# Design and performance analysis of a multiscale scheme for controlled population dynamics

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## Investigation of numerical noise appearance

In this section we investigate the circumstances under which numerical noise can appear. For this we consider a simplied 1D problem with piecewise constant speeds. We compute the approximated solution with a simple rst order FV scheme. This allows us to perform one time step of the algorithm by hand and completely describe the interaction of the doubling condition with a two-level MR algorithm. We illustrate this example by numerical simulations performed with a method coupling the 2D FV scheme with a mean value MR adaptive strategy.

### Explication of the numerical noise appearance

In this paragraph we describe the mechanism for numerical noise appearance due to the coupling of Multiresolution with doubling uxes. Suppose that jdn K􀀀ij < « , for i 0 and jdn K+1j « . Due to the preceding rule, the mesh D0;K = D1;2K [ D1;2K+1 is subdivided, to account for possible displacement of the singularity (see Algorithm 1). The mesh D0;K􀀀1 is kept at the coarser level, but the value of the solution on its right subdivision D1;2K􀀀1, which enters the FV scheme to advance the solution on D1;2K, is available using the prediction operator (4.6) in the quadratic case.

#### Formalization and generalization of the doubling strategy

The result (4.17) also applies to Haar reconstruction (4.12). This means that the appearance of the spurious noise is due not only to the discontinuities in the solution induced by the localized doubling, but also to the enhancement of the thresholding error. In particular, even if we modied the prediction scheme in the vicinity of interfaces in order to account for the doubling of the solution, this would not stop the increase of noise.
To formalize this remark, we generalize the MR scheme introduced in Paragraph 2.2 to an arbitrary number of levels L. We introduce the linear prediction operator P`􀀀1 ` such that formula (4.6) can be expressed generically as ^n` = P`􀀀1 ` n `􀀀1.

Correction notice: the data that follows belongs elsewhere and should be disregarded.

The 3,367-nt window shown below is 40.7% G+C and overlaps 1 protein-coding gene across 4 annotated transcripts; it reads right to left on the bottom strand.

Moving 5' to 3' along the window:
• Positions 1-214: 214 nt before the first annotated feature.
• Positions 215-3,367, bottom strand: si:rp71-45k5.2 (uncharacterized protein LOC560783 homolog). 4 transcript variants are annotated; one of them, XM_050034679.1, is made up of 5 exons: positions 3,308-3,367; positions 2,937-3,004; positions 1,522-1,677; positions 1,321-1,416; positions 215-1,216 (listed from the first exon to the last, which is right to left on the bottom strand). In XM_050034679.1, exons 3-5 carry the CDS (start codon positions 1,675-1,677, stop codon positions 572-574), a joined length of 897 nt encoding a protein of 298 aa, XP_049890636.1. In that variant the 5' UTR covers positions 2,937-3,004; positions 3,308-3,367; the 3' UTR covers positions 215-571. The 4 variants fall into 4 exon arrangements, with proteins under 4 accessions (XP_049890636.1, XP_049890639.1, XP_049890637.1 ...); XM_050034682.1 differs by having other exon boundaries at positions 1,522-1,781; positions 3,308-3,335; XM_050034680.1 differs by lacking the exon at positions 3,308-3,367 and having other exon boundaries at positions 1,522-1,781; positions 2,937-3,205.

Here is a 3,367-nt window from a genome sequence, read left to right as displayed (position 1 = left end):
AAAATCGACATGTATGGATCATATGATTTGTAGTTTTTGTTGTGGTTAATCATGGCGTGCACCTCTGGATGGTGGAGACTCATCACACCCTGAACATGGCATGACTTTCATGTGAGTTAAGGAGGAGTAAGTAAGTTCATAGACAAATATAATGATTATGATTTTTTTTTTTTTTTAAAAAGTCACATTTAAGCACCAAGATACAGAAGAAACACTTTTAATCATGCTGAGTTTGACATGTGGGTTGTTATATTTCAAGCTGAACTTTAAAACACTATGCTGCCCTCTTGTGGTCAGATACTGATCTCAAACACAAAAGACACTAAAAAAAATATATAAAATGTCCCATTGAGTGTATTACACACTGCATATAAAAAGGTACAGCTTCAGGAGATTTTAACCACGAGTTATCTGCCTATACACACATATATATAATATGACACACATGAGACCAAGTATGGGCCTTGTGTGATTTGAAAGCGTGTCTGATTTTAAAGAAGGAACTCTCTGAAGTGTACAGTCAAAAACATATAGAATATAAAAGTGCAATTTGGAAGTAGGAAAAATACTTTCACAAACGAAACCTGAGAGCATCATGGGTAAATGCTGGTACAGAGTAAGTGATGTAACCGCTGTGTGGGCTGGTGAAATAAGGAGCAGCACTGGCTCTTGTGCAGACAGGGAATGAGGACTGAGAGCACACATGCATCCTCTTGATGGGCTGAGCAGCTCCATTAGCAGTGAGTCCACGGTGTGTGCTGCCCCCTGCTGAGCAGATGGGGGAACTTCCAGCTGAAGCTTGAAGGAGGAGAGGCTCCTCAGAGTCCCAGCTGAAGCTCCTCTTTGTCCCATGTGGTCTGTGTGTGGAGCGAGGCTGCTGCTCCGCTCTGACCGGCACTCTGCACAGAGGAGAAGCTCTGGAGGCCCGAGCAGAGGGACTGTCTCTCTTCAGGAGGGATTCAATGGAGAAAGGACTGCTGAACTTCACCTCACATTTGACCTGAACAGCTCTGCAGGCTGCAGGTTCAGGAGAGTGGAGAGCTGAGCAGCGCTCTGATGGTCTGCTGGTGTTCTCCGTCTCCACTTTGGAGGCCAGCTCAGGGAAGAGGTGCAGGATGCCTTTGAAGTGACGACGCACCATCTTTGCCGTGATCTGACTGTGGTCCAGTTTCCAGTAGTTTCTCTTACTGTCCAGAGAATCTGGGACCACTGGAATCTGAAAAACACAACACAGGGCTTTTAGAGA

Numerical validation of the adaptive thresholds strategies

In this paragraph we perform numerical tests to validate the adaptive strategies (4.19) and (4.20). We then study the relationship between the two thresholds and « .

Eect of the adaptive doubling strategy on the solution

To justify the doubling strategy designed to tackle the spurious noise introduced by the MR we show the inuence of applying (4.20) instead of (4.2), independently of the MR, and even of any numerical scheme, by computing the exact solution of the 1D problem (4.1). As shown in [7], the exact solution for a single interface located at x = xs with condition (4.2) is 1(t; x) = 8>>< >>: 0(x 􀀀 g0t) for x < xs.

Link between the MR and the doubling thresholds

In this paragraph we study the relation between the MR threshold parameter  » and the threshold in the adaptive doubling interface (4.20). Still for 1D test case (4.1) with the piecewise constant initial condition, we run extensive tests for dierent values of both thresholds. We also study the inuence of the number of levels in the MR hierarchy, the precision of the FV algorithm, and the eect of normalizing the MR threshold by the overall mass of the solution, as it increases with time (see Eq. (4.19)).
Figure 4.10 displays the L1 norm of error at nal time t = 20, between the adaptive solution and the solution computed on the uniform nest grid. The adaptive solution is computed with dierent values of the MR threshold « , xed once for all times, and for values of the threshold varying between « =100 and 10″. For two, three and four levels in the MR hierarchy we display the results in two dierent fashions : The standard error visualization is shown in the left panels, where the interesting feature is the linear trend of the error with  » which is preserved by the adaptive doubling strategy. However normalizing by  » both the error on the vertical axis and on the horizontal axis highlights the correlation between  » and since the minimum of the error is observed for a similar ratio range for each set of curves.
Figure 4.10 displays results computed with the rst order upwind FV scheme (4.7- 4.8). The value of which minimizes the error lies between 0:2″ and 2″ and increases with both  » and the number of levels. We also made the same test for four levels and the third order FV scheme. The results are displayed in the top panels of Figure 4.11 ; the value of minimizing the error is shifted from about  » in the rst order case to about 2″.